Maybe it's a colloquialism, but where I come from in Canada, it's not uncommon to ask for two beer, please. Much the same as "I saw two deer or two moose." Oftentimes, in a restaurant, a server will ask, "What'll you have to drink?" The response, if there are a couple of people at the table, may be, "Two beer, please." whereupon the server will ask, "What kind?"
In Dutch is even more complicated. You never ask twee (two) bieren (beers) but always "twee bier" pronounced like (t way beer) But if you want small ones you'd ask "twee biertjes" pronounced like (t way beertjuhs) plural and never "twee biertje" singular. Anyway you all know the most important first lesson Dutch now.
Consensus seems to be against us, but I am with you MichaelJay122020. The only way I would say I wanted "two beers" would be followed by "one Presidente and one Presidente Black" (insert other appropriate beer to taste). This does seem like a Canadianism and by worldly standards that I can find, AKA the internet, beer as a unit of drink is counted and pluralized as "one beer, two beers, three bears, for beeers, etccct". But we drink more beer than most, so maybe that explains something, like trying to hide how much we drink by making it sound like less.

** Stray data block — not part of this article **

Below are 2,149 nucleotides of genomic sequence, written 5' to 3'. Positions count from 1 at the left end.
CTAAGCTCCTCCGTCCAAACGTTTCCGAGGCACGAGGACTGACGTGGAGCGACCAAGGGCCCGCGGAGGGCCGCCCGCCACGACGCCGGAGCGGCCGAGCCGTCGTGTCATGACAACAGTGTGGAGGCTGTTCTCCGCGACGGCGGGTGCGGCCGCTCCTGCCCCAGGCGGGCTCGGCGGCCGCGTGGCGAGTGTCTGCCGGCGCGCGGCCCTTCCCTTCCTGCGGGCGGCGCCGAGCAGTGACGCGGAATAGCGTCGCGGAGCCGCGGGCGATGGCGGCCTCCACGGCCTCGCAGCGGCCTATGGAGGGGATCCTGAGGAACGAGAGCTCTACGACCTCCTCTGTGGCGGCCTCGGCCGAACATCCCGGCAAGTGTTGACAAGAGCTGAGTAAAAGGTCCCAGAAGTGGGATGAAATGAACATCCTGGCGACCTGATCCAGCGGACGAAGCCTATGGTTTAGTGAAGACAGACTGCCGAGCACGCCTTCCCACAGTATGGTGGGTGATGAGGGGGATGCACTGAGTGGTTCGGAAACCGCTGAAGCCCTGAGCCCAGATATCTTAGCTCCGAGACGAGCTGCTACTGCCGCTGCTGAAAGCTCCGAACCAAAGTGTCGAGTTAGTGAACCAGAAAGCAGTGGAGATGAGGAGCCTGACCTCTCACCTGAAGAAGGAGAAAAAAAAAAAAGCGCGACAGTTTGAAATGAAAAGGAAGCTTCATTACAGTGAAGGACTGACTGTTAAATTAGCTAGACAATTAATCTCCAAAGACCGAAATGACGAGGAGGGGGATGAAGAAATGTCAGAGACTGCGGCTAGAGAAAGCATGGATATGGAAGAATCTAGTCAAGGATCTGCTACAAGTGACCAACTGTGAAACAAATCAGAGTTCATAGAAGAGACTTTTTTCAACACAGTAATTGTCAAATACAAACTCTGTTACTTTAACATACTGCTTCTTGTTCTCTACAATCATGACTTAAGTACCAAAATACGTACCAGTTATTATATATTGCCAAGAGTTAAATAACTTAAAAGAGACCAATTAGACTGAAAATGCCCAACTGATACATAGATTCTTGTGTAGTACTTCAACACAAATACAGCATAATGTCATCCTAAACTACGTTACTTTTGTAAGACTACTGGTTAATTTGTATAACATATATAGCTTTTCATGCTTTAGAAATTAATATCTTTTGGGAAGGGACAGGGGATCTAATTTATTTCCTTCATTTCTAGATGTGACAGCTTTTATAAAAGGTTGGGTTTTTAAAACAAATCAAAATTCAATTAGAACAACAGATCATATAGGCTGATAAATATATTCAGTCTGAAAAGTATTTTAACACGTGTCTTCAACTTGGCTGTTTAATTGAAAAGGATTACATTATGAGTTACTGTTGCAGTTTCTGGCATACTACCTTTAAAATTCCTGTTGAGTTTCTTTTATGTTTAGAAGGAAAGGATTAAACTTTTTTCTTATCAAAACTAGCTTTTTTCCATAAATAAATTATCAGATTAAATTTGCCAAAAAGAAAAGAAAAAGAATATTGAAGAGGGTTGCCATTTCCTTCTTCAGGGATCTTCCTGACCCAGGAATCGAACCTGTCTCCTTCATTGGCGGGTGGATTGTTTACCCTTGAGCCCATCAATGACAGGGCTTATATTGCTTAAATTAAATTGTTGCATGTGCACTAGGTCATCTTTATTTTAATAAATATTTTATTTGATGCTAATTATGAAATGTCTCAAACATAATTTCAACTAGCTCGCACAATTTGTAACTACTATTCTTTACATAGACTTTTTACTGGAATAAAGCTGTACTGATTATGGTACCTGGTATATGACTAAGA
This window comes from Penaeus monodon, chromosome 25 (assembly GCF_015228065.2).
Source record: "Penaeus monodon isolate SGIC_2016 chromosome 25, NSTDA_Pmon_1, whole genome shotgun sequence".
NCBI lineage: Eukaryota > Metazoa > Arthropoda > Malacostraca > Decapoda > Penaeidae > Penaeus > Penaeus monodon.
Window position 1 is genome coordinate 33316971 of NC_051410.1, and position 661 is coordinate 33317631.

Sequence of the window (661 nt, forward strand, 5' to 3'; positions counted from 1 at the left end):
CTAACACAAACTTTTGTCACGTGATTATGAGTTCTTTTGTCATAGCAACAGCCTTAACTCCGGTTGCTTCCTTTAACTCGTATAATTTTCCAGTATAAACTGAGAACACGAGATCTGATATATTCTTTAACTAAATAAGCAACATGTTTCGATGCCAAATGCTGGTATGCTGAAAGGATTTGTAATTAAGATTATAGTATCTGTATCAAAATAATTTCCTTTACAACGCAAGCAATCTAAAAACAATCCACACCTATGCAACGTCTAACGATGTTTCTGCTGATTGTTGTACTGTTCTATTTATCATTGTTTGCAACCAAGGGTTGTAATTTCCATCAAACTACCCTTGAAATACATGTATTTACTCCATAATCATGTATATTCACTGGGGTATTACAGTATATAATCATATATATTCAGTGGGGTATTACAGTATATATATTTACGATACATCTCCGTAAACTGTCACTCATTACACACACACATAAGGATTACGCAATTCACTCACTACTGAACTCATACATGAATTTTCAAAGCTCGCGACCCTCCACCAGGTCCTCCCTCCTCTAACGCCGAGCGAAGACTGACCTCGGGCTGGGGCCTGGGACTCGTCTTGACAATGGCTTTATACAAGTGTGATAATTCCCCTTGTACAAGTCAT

I'm from Canada and would probably use the singular, but I've heard it said both ways lots of times. And if you want to see how contested a subject this is, check out this discussion at a site for English teachers, who do not agree on this issue: https://crofsblogs.typepad.com/english/2005/06/beer_or_beers.html
They never say two beerS? Yes, everyone says two beers. Native speakers of English say two beers, three dogs, eighteen cars. We add -s to words to make them plural.
If beer had an irregular plural it would be listed in a dictionary.
Grammatically two beers is correct but in Eastern Canada, especially, two beer is more often than not what one hears when ordering. I do agree that using grammar correctly is very important in maintaining clear communication but changes in grammar often occur over time when a particular usage becomes very common.